The UK’s National Police Chief’s Council lead for cybercrime, Peter Goodman, spoke at a media briefing on the government’s response to hacks and breaches. He revealed that nearly every person in the country has had their details sold on the dark web.
Goodman urged firms to come clean to customers when they become the victim of a breach. Once GDPR comes into force in May 2018, businesses will no longer be able to sweep the loss of Personally Identifiable Information (PII) under the rug. Part of the legislation will require firms to report a breach within 72 hours of it being discovered.
Addressing the briefing attendees, Goodman said:
‘I can almost guarantee that every single one of you around this table has had a data breach against you and that some of your personal data is held somewhere on the dark web and is being sold, traded - are you happy with that? And you probably don’t know about it. Am I happy if, for example, my data was stolen in the TalkTalk breach and nobody ever told me? I have not had the chance to think if I’m happy with my security, do I need to change my password? Because I don’t know.’
‘Russian speaking nations were the biggest enemy and there were increasingly blurred lines between state sponsored attacks and criminal activity. For several years we have reported that Russian speaking nations are the number one cyber-crime threat to the UK. The available intelligence is there is a cross-over between state and criminal cyber actors.’
‘When we talk about Russian speaking countries and Eastern Europe we are seeing an overlap between state and criminal groups, there is clearly some sort of mutual beneficial arrangement.’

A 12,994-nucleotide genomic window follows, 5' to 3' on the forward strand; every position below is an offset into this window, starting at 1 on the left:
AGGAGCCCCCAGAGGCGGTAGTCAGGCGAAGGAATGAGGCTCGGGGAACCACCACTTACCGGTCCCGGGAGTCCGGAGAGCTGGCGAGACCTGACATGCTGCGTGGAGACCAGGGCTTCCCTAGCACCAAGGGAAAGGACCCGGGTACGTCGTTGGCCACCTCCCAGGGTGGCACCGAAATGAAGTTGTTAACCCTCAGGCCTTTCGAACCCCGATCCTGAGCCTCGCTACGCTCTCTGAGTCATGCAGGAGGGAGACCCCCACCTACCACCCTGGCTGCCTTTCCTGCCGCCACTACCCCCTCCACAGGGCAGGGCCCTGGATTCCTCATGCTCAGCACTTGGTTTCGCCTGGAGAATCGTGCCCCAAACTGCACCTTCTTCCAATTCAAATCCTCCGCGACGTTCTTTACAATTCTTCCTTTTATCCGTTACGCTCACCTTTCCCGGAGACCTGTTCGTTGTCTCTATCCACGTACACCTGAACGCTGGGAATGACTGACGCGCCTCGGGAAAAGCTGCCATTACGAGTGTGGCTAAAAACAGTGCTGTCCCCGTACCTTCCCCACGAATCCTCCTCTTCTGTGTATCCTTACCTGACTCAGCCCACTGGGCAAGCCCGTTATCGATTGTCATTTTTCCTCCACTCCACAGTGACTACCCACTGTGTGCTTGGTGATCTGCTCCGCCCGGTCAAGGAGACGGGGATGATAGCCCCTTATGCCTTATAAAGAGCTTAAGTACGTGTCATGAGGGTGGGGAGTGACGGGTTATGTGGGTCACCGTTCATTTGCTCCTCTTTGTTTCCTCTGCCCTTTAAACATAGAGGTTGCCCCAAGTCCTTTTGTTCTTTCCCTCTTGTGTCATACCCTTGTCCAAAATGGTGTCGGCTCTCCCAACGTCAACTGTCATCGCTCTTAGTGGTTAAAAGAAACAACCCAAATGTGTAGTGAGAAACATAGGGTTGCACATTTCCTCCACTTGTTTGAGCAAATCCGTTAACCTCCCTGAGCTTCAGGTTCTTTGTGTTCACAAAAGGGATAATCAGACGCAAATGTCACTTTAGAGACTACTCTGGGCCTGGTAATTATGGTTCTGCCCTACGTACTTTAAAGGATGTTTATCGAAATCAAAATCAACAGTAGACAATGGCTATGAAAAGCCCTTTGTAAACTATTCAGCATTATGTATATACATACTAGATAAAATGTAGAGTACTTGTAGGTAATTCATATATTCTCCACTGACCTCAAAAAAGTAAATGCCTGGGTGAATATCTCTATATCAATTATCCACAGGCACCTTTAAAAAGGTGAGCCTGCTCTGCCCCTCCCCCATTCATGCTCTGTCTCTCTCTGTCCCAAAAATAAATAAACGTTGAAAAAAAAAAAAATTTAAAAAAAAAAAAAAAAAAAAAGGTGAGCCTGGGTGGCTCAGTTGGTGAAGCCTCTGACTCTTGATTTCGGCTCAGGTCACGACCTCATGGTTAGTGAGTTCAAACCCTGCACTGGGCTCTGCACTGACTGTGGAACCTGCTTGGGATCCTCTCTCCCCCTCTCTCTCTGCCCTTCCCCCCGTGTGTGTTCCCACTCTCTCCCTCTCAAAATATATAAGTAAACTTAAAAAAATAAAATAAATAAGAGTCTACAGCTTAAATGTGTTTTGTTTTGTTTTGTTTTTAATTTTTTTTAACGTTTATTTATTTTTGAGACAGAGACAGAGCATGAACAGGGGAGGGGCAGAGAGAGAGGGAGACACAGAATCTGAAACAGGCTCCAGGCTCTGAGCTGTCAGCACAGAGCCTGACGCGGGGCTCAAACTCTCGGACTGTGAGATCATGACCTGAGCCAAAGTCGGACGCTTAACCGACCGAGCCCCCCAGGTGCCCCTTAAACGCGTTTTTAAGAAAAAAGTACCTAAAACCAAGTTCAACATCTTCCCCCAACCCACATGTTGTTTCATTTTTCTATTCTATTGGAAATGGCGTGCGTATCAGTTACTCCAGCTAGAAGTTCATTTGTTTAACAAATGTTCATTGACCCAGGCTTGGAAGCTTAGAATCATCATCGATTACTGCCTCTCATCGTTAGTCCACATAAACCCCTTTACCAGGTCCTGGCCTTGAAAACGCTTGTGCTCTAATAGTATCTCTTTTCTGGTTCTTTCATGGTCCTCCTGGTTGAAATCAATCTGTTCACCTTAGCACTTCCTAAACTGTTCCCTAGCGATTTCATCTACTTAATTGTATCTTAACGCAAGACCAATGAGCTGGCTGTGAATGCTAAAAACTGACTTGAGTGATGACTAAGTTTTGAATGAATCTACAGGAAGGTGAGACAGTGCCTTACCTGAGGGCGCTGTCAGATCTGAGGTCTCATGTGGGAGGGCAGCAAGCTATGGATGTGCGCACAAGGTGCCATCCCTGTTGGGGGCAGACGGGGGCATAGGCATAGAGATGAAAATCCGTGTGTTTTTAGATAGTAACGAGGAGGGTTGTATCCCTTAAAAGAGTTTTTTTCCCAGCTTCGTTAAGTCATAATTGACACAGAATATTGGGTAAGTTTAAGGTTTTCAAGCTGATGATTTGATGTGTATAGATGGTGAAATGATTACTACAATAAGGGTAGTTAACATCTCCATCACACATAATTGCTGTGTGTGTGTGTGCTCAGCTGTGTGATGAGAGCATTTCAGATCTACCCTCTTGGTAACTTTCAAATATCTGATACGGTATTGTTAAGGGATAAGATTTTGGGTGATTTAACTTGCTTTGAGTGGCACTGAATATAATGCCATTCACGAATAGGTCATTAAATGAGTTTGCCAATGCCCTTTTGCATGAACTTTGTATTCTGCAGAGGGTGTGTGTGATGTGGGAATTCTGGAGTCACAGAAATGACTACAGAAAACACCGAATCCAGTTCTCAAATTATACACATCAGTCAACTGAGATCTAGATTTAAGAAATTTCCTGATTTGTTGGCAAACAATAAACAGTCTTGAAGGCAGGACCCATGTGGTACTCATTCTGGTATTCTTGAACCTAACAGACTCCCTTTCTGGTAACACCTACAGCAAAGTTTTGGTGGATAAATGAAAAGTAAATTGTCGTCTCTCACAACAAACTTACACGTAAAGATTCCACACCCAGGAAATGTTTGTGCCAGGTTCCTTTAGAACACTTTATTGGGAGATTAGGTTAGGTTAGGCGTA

If you’re concerned about whether or not your personal data has been leaked, you can check by using websites such as haveibeenpwned. By typing in your email address, the database will provide you with when the breach occurred and details of the breach itself. As you can see below, my details were compromised in December 2016, and August 2017.
Unfortunately, as a consumer, there is nothing you can do to stop breaches from happening. But there are some measures - If you find that your details have been leaked as part of a data breach, below are some steps you should take to minimise the damage.
If your login credentials have been compromised: Change your password on the affected website. If your password is the same across any other websites, change those too. As well as passwords, take some time to change your security questions. The leaked information could include personal data that attackers could use to guess the answers to your security questions.
If your financial information has been compromised: Don’t wait around for a suspect charge to appear on your bank statement. Call your bank as soon as you think your financial details have been leaked, cancel your cards and get replacements. You should always inform your bank if you think you could be a victim of potential fraud, so they can log your concerns and take appropriate action.
The biggest issue is that no one is typically informed when a breach occurs, Goodman said. There are websites where one can go to search for information on whether or not they've been hacked, but if they don't do the research themselves, they may never have the answers. Despite the widespread nature of the attacks, police response has been slow. According to Goodman, police investigations have been a "patchwork quilt, it's a postcode lottery for victims." As far as who is perpetuating these crimes, Goodman noted that the UK had some Russian actors in custody. Russian-speaking countries are blurring the lines between state-sponsored attacks and criminal ones, according to Oliver Gower, head of the National Cyber Crime Unit, who also spoke at the briefing.